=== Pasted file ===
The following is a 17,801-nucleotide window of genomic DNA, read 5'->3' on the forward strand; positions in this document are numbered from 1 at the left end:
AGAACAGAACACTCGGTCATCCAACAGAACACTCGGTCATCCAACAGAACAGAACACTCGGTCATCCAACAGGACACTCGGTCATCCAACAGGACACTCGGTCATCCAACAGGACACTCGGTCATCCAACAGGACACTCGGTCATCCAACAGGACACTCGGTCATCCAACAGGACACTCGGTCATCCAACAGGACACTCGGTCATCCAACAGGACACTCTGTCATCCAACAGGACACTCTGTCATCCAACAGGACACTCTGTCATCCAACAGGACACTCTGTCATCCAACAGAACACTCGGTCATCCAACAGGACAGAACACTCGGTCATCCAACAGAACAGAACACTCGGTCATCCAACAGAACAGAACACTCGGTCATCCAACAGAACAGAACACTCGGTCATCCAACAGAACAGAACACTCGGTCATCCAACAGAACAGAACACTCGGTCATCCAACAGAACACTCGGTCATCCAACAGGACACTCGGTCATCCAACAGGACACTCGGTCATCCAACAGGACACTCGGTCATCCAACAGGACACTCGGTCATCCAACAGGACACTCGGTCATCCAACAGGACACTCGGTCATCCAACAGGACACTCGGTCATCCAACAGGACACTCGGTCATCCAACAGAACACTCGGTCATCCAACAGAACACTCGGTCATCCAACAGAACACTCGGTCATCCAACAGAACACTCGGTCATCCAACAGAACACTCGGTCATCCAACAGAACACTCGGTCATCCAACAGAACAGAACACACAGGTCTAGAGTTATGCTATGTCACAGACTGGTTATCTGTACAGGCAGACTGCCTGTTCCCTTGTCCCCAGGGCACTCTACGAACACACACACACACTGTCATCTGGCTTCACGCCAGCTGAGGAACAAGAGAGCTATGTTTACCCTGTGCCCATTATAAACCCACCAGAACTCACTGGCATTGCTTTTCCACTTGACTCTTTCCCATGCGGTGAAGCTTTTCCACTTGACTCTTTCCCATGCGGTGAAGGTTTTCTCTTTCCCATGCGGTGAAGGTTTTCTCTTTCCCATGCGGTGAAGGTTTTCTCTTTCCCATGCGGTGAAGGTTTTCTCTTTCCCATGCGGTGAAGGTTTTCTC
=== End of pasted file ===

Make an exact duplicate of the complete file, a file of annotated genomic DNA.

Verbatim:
The following is a 17,801-nucleotide window of genomic DNA, read 5'->3' on the forward strand; positions in this document are numbered from 1 at the left end:
AGAACAGAACACTCGGTCATCCAACAGAACACTCGGTCATCCAACAGAACAGAACACTCGGTCATCCAACAGGACACTCGGTCATCCAACAGGACACTCGGTCATCCAACAGGACACTCGGTCATCCAACAGGACACTCGGTCATCCAACAGGACACTCGGTCATCCAACAGGACACTCGGTCATCCAACAGGACACTCGGTCATCCAACAGGACACTCTGTCATCCAACAGGACACTCTGTCATCCAACAGGACACTCTGTCATCCAACAGGACACTCTGTCATCCAACAGAACACTCGGTCATCCAACAGGACAGAACACTCGGTCATCCAACAGAACAGAACACTCGGTCATCCAACAGAACAGAACACTCGGTCATCCAACAGAACAGAACACTCGGTCATCCAACAGAACAGAACACTCGGTCATCCAACAGAACAGAACACTCGGTCATCCAACAGAACACTCGGTCATCCAACAGGACACTCGGTCATCCAACAGGACACTCGGTCATCCAACAGGACACTCGGTCATCCAACAGGACACTCGGTCATCCAACAGGACACTCGGTCATCCAACAGGACACTCGGTCATCCAACAGGACACTCGGTCATCCAACAGGACACTCGGTCATCCAACAGAACACTCGGTCATCCAACAGAACACTCGGTCATCCAACAGAACACTCGGTCATCCAACAGAACACTCGGTCATCCAACAGAACACTCGGTCATCCAACAGAACACTCGGTCATCCAACAGAACAGAACACACAGGTCTAGAGTTATGCTATGTCACAGACTGGTTATCTGTACAGGCAGACTGCCTGTTCCCTTGTCCCCAGGGCACTCTACGAACACACACACACACTGTCATCTGGCTTCACGCCAGCTGAGGAACAAGAGAGCTATGTTTACCCTGTGCCCATTATAAACCCACCAGAACTCACTGGCATTGCTTTTCCACTTGACTCTTTCCCATGCGGTGAAGCTTTTCCACTTGACTCTTTCCCATGCGGTGAAGGTTTTCTCTTTCCCATGCGGTGAAGGTTTTCTCTTTCCCATGCGGTGAAGGTTTTCTCTTTCCCATGCGGTGAAGGTTTTCTCTTTCCCATGCGGTGAAGGTTTTCTC